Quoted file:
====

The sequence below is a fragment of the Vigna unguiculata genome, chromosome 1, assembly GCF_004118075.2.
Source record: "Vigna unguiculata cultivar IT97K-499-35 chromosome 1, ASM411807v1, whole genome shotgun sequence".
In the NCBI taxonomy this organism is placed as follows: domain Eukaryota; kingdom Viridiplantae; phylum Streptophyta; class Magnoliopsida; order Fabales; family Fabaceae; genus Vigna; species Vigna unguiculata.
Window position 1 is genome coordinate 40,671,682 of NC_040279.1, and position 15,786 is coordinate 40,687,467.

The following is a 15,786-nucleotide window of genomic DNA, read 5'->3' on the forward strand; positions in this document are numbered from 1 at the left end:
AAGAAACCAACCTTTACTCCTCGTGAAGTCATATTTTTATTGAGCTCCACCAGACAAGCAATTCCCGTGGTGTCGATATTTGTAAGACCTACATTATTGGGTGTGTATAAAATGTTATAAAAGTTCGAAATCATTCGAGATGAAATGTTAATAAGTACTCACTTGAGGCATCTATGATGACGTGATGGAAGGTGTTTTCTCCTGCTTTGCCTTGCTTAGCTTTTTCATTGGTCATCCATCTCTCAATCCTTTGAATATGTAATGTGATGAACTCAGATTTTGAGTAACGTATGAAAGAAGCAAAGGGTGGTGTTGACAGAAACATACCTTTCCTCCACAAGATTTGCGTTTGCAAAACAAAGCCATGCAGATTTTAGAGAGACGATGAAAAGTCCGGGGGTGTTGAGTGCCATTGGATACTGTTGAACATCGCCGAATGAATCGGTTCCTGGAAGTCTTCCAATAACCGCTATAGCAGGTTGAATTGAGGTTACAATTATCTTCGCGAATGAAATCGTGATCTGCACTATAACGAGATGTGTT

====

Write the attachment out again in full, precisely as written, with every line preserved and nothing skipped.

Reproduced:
The sequence below is a fragment of the Vigna unguiculata genome, chromosome 1, assembly GCF_004118075.2.
Source record: "Vigna unguiculata cultivar IT97K-499-35 chromosome 1, ASM411807v1, whole genome shotgun sequence".
In the NCBI taxonomy this organism is placed as follows: domain Eukaryota; kingdom Viridiplantae; phylum Streptophyta; class Magnoliopsida; order Fabales; family Fabaceae; genus Vigna; species Vigna unguiculata.
Window position 1 is genome coordinate 40,671,682 of NC_040279.1, and position 15,786 is coordinate 40,687,467.

The following is a 15,786-nucleotide window of genomic DNA, read 5'->3' on the forward strand; positions in this document are numbered from 1 at the left end:
AAGAAACCAACCTTTACTCCTCGTGAAGTCATATTTTTATTGAGCTCCACCAGACAAGCAATTCCCGTGGTGTCGATATTTGTAAGACCTACATTATTGGGTGTGTATAAAATGTTATAAAAGTTCGAAATCATTCGAGATGAAATGTTAATAAGTACTCACTTGAGGCATCTATGATGACGTGATGGAAGGTGTTTTCTCCTGCTTTGCCTTGCTTAGCTTTTTCATTGGTCATCCATCTCTCAATCCTTTGAATATGTAATGTGATGAACTCAGATTTTGAGTAACGTATGAAAGAAGCAAAGGGTGGTGTTGACAGAAACATACCTTTCCTCCACAAGATTTGCGTTTGCAAAACAAAGCCATGCAGATTTTAGAGAGACGATGAAAAGTCCGGGGGTGTTGAGTGCCATTGGATACTGTTGAACATCGCCGAATGAATCGGTTCCTGGAAGTCTTCCAATAACCGCTATAGCAGGTTGAATTGAGGTTACAATTATCTTCGCGAATGAAATCGTGATCTGCACTATAACGAGATGTGTT